TAMPA — Earning an NCAA Tournament bid is usually not cause for celebration with the University of Tampa volleyball program. It has become routine.
But after hitting the abyss of a 3-10 record, after players felt their confidence was shot, after coach Chris Catanach openly wondered whether another voice was needed, the Spartans rallied for their biggest turnaround season.
Utilizing win streaks of eight and seven matches, the Spartans (18-13 in the regular season) were selected for the NCAA South Region Tournament about six weeks after the postseason seemed like an impossibility.
No. 6-seeded UT, making its 22nd consecutive postseason appearance, opens Nov. 30 against No. 3 West Florida in the eight-team South Region event, hosted by Florida Southern College in Lakeland. The eight region champions advance to the NCAA Division II National Tournament at Sioux Falls, S.D.
"This has been a big growth experience," said Catanach, whose teams have earned 32 NCAA bids in 34 years, but hadn't weathered a double-digit loss season since 1995. "In a way, it has been good for me … and good for all of us.
"It's hard going from being relevant for 20 years to being irrelevant and almost down and out. As much success as we've had, I've always had a very good awareness of my faults and always known the game can humble you. It has. But to come from where we were to where we are now, it's extremely rewarding."
Catanach said the root of UT's problems began with a trip to the Colorado Premier Tournament in September. The Spartans almost didn't travel. Hurricane Irma was bearing down on Florida's peninsula.
But Catanach decided to make the trip. The Spartans went 0-4 — against great competition — then had to stay an extra three days in Colorado because the hurricane played havoc with flight schedules.
"And after that, one thing led to another and we were playing with a complete lack of confidence," Catanach said. "It's such a fine line. When you win, everything goes right. When you lose, nothing goes right. Then you start to question how you're going about things."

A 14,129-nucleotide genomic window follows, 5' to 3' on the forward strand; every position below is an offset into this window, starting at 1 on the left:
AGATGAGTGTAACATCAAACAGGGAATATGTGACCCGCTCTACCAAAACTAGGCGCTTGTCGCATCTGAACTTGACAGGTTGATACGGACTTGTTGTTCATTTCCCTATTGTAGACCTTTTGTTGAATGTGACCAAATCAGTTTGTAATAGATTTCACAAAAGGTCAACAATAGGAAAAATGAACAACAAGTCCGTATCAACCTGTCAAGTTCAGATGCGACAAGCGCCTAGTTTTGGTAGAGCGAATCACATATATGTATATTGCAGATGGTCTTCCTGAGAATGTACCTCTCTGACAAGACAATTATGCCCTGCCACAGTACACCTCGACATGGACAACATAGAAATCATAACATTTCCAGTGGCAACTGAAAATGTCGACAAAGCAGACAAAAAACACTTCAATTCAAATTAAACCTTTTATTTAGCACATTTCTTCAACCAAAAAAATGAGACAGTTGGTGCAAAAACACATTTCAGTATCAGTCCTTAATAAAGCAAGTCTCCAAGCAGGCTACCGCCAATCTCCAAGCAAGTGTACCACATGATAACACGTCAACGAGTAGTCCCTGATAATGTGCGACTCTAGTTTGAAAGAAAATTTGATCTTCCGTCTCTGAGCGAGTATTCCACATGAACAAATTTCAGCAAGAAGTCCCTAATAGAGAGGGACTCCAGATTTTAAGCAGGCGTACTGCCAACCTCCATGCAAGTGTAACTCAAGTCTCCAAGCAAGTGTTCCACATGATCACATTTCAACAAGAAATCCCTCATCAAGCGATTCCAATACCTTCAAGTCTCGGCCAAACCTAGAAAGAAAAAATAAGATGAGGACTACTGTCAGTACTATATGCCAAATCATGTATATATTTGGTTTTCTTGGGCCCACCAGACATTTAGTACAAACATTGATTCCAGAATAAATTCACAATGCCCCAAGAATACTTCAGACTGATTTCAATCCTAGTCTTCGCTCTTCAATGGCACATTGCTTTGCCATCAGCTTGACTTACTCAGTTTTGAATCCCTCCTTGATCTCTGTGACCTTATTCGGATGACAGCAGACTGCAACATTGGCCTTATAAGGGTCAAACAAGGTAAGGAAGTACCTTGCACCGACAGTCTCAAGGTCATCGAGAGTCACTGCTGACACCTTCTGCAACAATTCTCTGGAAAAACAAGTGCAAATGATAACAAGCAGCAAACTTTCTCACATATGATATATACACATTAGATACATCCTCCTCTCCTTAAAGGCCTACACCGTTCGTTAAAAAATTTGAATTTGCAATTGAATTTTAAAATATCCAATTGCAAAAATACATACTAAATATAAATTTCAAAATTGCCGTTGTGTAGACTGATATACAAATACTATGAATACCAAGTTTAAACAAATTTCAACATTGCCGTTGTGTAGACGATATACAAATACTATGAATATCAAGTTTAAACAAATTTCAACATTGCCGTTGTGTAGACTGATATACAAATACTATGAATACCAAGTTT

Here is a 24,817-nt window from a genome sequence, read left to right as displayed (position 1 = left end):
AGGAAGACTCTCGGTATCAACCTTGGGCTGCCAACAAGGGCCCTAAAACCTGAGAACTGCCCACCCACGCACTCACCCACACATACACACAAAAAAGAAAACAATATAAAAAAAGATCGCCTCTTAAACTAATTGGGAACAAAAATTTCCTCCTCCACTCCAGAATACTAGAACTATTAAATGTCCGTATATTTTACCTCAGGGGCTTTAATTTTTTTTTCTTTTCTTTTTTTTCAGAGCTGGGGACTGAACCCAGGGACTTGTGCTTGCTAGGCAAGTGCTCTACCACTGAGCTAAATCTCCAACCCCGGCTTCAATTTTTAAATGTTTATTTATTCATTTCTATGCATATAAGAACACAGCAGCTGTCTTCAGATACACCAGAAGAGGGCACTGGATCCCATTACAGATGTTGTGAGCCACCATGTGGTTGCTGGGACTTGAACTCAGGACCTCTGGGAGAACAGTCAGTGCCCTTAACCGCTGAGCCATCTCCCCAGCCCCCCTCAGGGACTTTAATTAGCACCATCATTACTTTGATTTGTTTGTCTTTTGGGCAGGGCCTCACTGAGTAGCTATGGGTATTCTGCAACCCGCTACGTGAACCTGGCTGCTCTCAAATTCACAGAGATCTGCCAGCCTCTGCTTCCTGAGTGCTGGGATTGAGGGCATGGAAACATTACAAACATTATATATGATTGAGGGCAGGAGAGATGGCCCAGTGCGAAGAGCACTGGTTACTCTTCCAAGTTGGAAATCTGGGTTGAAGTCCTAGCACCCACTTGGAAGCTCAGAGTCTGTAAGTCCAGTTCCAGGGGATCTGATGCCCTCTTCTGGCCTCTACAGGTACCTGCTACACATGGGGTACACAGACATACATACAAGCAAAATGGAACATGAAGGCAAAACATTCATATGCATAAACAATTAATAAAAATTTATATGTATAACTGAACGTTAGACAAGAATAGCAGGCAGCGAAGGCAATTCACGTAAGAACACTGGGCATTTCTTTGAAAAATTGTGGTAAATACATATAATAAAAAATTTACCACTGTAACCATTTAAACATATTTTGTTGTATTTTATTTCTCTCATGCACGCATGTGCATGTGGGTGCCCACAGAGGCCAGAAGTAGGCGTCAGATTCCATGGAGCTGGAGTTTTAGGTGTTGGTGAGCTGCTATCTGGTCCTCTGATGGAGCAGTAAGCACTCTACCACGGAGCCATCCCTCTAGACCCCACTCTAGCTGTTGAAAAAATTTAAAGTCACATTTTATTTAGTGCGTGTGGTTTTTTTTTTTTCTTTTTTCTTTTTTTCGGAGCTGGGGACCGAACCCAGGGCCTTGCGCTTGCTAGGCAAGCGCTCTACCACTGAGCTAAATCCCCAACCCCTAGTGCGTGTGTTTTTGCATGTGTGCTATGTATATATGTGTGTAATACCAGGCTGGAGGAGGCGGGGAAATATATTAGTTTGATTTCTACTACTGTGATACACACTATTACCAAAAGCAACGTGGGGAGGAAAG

That was true for the players, too.
"A lot of us (were) just like so … defeated," Spartans freshman outside hitter Sorrel Houghton said. "We were working our butts off and the outcome wasn't there. We were wondering, 'When is this going to happen?'?"
"It just stunk," Spartans sophomore middle blocker Taylor Fosler said. "There was losing, sadness, low confidence. It was hard, but once we broke through the slump and came out on the other side, things got so much better."
The players pointed to a five-set rally at Embry-Riddle, when the Spartans had dropped the first two sets and suffered the second season-ending injury to a starter.
There was also an upset of No. 6-ranked Palm Beach Atlantic, which built some much-needed belief.
"I thought we were somewhat young, but I put together an aggressive schedule," Catanach said. "I knew there could be some growing pains, but I didn't anticipate 3-10.
"We have talent and character on this team. I knew that all along. It just took a little longer to bring that out. I coped with it by saying, 'The sun will come up … I love my job … I love these kids … this doesn't define me.' Now we have something very good to show from all this growth."
The players learned that even the reputation of an elite program isn't enough to overcome misfortune.
"At some point, we just began playing without fear," Houghton said. "We just came out swinging and that really turned the tables for this team. The fact that we were the University of Tampa wasn't going to win matches for us. The name on the jerseys wasn't doing it."
"We realized that we couldn't go any lower," Fosler said. "When you hit rock bottom, you question your self-worth. But there comes a time when nothing can really affect you. There's nothing to hold back. You just have to get after it. And that's what we did."
From 3-10 to an NCAA Tournament bid. It won't rank with UT's two national championships or any of the program's lofty accomplishments. But it's something to build upon.
"We have won a lot of matches in this program," Catanach said. "I've always said you have to hate losing and love winning to have great success.
"What I've learned is the thrill of winning lasts just a little bit of time. The hurt of losing lingers. Losing keeps you grounded. You learn from losing. Through all of this, we've all learned a lot about ourselves and we found out we weren't going to give up. It's very satisfying that we were able to turn it around."